One of the biggest movie surprises of my life. Aside from three scenes: a fart joke near the start of the film, a poorly-done montage of the characters getting ready for a party, and a striptease at the aforementioned party, Sean Ellis' debut feature "Cashback" is almost entirely excellent. A lot of the criticisms are totally off-base as accusations of pretension and half-assed college student philosophy don't make much sense when the movie is from the perspective of, and narrated by, a first year art college student obsessed with the female form.

Accusations of chauvinism or sexism make even less sense. In the film, Ben can 'freeze time', allowing him to literally undress women without their consent and gaze at their bodies, draw them. We see the origins of his obsession with naked women in his youth. Standard male fantasy stuff, yeah? True enough, I suppose, but I think the film is smarter than that. The film is a portrayal of the male tendency to objectify women, think of them as their bodies and not as personalities, if the person doesn't know them. I worried a while ago if this was sexism on my part, that I was undressing women in my head and involving them in my fantasies, and was assured by more than one person that nothing could be more natural (indeed, I agree now, and the suggestion that women don't shallowly look at guys without an iota of thought for their personality is absurd, not to mention sexist in a way). It doesn't surprise me that accusations of sexism against this movie seem to come mostly from extra-sensitive men.

The director here depicts that exact tendency in the most literal fashion possible, then subtly suggests that Ben literally doing so is a transgression. There's a great scene which is never touched on again where Ben is walking around in his frozen world and then sees a moving figure which runs away. He's been caught looking. It's a fleeting moment but it is also probably the most important in the whole film. Ben's words right after he sees the figure are "it never occurred to me that there might be others who could stop time", or something to that general effect. That figure being where Ben was at that moment seems like a striking coincidence, I'd like to think the idea there is to suggest that maybe the figure (which was attempting to hide itself) had its own voyeuristic obsession with the other inhabitants of the frozen world. We encroach on each others' privacy so often without even thinking about it, and without thinking of what others do with our image in their heads, if they're even looking.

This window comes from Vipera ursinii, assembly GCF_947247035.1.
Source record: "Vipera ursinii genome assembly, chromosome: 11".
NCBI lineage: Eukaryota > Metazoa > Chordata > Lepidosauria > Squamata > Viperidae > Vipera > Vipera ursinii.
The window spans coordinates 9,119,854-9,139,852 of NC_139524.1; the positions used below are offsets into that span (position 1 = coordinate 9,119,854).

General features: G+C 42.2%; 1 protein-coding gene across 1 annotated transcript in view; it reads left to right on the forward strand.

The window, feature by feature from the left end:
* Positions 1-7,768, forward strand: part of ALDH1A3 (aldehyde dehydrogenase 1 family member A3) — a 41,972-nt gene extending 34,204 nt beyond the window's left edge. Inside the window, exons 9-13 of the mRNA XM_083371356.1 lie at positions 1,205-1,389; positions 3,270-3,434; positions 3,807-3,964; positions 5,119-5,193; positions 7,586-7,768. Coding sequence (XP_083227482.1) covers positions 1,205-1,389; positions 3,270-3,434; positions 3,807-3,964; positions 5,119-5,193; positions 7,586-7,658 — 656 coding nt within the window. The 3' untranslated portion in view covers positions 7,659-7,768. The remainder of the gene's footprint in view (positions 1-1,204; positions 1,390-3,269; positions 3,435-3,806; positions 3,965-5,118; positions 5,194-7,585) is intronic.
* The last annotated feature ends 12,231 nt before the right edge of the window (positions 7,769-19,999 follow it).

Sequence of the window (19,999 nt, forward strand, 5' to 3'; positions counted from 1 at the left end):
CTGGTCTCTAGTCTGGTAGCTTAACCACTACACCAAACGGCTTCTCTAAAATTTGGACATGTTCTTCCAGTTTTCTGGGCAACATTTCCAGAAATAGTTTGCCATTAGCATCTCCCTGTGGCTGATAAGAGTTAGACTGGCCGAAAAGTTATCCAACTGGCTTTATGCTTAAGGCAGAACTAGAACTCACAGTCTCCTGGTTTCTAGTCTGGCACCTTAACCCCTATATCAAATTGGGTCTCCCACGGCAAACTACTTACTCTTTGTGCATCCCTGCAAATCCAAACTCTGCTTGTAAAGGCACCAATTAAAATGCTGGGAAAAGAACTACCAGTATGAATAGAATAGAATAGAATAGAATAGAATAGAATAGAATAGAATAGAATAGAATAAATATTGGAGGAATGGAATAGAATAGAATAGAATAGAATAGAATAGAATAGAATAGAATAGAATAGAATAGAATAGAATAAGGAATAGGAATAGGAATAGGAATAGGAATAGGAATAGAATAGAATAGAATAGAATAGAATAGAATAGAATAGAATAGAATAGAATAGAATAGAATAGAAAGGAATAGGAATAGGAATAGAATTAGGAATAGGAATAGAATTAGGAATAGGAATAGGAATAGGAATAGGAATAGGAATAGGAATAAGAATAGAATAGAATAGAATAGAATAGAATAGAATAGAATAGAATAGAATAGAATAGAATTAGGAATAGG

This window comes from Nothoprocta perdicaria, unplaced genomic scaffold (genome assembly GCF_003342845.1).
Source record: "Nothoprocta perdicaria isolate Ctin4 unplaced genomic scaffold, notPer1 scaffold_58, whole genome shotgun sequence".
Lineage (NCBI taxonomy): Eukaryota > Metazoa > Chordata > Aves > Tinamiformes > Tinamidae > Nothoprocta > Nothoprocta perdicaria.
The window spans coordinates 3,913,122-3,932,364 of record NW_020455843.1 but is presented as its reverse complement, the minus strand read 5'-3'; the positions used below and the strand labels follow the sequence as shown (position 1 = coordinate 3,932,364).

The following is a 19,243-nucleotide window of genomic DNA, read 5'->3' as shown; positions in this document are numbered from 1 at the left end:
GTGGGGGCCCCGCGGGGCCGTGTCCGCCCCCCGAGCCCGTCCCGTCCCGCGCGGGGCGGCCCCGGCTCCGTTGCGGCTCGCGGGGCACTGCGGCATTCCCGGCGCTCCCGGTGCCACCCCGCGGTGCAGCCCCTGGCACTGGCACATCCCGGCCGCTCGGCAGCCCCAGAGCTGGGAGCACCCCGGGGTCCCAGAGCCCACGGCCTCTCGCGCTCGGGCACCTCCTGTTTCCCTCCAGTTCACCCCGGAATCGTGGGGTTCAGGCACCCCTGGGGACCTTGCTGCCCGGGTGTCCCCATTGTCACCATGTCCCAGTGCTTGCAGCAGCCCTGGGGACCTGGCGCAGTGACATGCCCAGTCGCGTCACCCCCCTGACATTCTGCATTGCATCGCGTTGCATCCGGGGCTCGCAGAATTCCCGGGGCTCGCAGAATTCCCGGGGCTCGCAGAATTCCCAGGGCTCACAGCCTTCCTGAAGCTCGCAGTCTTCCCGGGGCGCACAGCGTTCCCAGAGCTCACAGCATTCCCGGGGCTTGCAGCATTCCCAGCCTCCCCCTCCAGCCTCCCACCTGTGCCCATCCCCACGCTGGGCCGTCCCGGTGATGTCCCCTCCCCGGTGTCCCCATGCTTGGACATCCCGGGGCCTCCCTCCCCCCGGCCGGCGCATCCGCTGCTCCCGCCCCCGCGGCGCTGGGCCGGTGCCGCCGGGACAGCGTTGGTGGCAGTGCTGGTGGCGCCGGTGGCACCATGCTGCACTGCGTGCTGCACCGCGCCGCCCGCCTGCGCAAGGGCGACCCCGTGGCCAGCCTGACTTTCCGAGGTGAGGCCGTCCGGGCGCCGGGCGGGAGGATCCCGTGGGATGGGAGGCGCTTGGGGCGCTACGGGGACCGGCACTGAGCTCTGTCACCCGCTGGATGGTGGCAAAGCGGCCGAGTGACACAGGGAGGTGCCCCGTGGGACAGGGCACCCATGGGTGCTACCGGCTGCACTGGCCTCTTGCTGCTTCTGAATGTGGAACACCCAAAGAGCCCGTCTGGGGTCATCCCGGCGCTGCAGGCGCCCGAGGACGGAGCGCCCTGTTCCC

Ellis does this throughout the movie- it's not a particularly sophisticated piece of writing in that it's crass more often than not and that most of it is terribly blunt and literal- largely on purpose- but what's nice about this film is that while the ideas are unsophisticated and unsubtle, the actual conveyance of them is frequently quite subtle, or at least subtle enough that a staggering number of politically correct chumps manage to miss the point of the whole thing. What does bother me just a little bit is that the women Ben is actually involved with are never seen undressed. That is accurate to a degree with regard to how a man's way of thinking about a woman can change with getting to know them, but also seems to suggest the idea of a disconnect between love and sex in terms of 'purity' and such, an idea I'm somewhat uncomfortable with.

While my fiancée was ever so slightly offended by the writer/director waxing poetic through the narration about the incredible beauty of the female body, the truth is that the film is a true portrayal of the mindset of most (if not all) straight guys around that age, and if the man is an artist, as history shows, they will often work their sexual obsessions into their art. The film is a subjective, not objective portrayal of the character, which makes me appreciate more the small, thoughtful ways in which the director conveys the character's flaws. Actually, come to think of it, one of the scenes I disliked, the farting fat nude guy in the art class at the start of the film, doesn't seem so much like just a cheap laugh anymore, but seems totally in sync with the film's attitude. We never see his face, just his fat. He is a literal portrayal of the sort of person nobody wants to look at or think about, and his presence in the film, and the presence of satisfied smirks on the attractive young female students' faces (the only part of the film where the shallowness of the female psyche is explicitly portrayed) as soon as they set their eyes on him, is probably for a reason. Or maybe it's just a dumb fart joke I'm reading too much into? At its heart "Cashback" is just another romance/workplace comedy hybrid, but what sets it apart is the pure unflinching honesty with which it looks at the male psyche, the human psyche really, the bravura visual execution of the ideas with stunning photography and some superbly-staged scenes (the football match stands out), and the general confidence with which the whole thing is carried out by the excellent cast and crew. I'm definitely not giving it too much credit, but I'm almost certainly making it sound like a more demanding viewing than it actually is. It's also just funny and enjoyable, with well-drawn and entertaining characters and a good story. Loses its way a bit towards the end, but remains tremendously worthwhile.